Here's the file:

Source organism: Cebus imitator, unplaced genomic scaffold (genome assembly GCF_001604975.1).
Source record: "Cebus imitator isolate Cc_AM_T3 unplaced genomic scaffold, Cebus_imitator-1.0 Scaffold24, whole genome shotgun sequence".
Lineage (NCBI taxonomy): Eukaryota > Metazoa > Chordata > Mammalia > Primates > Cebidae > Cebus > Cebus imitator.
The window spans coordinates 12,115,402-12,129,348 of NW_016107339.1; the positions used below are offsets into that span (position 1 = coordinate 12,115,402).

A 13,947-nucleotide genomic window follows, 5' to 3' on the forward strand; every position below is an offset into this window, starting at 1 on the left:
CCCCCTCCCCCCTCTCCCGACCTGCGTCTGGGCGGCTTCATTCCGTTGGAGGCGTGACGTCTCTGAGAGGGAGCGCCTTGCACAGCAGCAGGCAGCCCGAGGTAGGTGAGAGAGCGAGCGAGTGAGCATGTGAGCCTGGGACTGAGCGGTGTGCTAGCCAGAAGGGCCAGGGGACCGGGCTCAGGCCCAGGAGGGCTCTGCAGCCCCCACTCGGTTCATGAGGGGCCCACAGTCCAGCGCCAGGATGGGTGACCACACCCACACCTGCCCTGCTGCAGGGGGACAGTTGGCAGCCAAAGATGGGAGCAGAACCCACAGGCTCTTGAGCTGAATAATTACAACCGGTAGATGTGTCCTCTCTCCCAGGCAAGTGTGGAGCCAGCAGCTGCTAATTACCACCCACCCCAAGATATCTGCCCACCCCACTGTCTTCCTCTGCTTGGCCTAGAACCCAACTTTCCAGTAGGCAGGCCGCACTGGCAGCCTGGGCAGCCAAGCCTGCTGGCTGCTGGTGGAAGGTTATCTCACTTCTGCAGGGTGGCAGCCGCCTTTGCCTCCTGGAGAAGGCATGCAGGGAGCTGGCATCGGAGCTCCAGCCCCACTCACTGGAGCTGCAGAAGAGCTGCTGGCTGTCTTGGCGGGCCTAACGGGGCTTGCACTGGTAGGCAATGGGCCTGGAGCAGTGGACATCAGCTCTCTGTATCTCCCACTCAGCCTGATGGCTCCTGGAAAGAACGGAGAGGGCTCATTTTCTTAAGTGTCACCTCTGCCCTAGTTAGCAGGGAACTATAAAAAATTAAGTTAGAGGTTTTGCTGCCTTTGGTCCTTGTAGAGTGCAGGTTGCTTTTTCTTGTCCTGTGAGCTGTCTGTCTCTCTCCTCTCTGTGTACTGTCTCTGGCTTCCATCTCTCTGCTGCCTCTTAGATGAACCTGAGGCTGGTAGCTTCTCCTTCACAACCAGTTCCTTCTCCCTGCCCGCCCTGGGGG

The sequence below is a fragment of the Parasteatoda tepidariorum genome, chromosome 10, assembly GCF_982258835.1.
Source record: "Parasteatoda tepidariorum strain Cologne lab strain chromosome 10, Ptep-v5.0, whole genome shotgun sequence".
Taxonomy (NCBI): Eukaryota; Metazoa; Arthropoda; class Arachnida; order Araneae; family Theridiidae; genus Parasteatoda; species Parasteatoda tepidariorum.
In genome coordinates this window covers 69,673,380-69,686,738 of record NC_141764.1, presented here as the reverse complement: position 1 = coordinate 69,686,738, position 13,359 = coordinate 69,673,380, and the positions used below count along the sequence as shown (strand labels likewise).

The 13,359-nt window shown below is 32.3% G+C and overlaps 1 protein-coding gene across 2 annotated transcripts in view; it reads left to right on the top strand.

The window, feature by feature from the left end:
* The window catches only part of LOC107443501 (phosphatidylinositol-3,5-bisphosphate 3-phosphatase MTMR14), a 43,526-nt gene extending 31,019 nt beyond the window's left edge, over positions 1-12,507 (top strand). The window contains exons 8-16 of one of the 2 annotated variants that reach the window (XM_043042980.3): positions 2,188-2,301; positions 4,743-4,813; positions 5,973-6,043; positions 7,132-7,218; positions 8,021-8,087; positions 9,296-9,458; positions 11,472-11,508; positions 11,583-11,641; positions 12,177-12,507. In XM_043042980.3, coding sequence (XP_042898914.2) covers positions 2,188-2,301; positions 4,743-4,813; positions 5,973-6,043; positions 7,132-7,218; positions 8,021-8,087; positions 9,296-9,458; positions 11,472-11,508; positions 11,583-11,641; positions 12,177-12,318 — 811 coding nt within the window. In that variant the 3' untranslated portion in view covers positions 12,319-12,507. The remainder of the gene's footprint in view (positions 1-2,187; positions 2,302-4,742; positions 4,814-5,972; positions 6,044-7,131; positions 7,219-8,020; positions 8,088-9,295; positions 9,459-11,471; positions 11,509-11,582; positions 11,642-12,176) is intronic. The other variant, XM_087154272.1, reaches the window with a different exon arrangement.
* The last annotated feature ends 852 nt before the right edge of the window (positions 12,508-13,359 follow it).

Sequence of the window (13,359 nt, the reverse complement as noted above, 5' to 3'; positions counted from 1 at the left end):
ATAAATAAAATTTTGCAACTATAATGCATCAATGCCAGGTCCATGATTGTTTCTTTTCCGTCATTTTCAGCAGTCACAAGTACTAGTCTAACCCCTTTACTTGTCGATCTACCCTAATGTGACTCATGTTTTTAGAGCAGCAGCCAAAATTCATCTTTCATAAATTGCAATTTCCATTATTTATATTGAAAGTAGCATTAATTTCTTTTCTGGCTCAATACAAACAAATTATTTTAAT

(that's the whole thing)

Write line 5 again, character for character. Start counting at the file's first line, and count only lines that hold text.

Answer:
A 13,947-nucleotide genomic window follows, 5' to 3' on the forward strand; every position below is an offset into this window, starting at 1 on the left: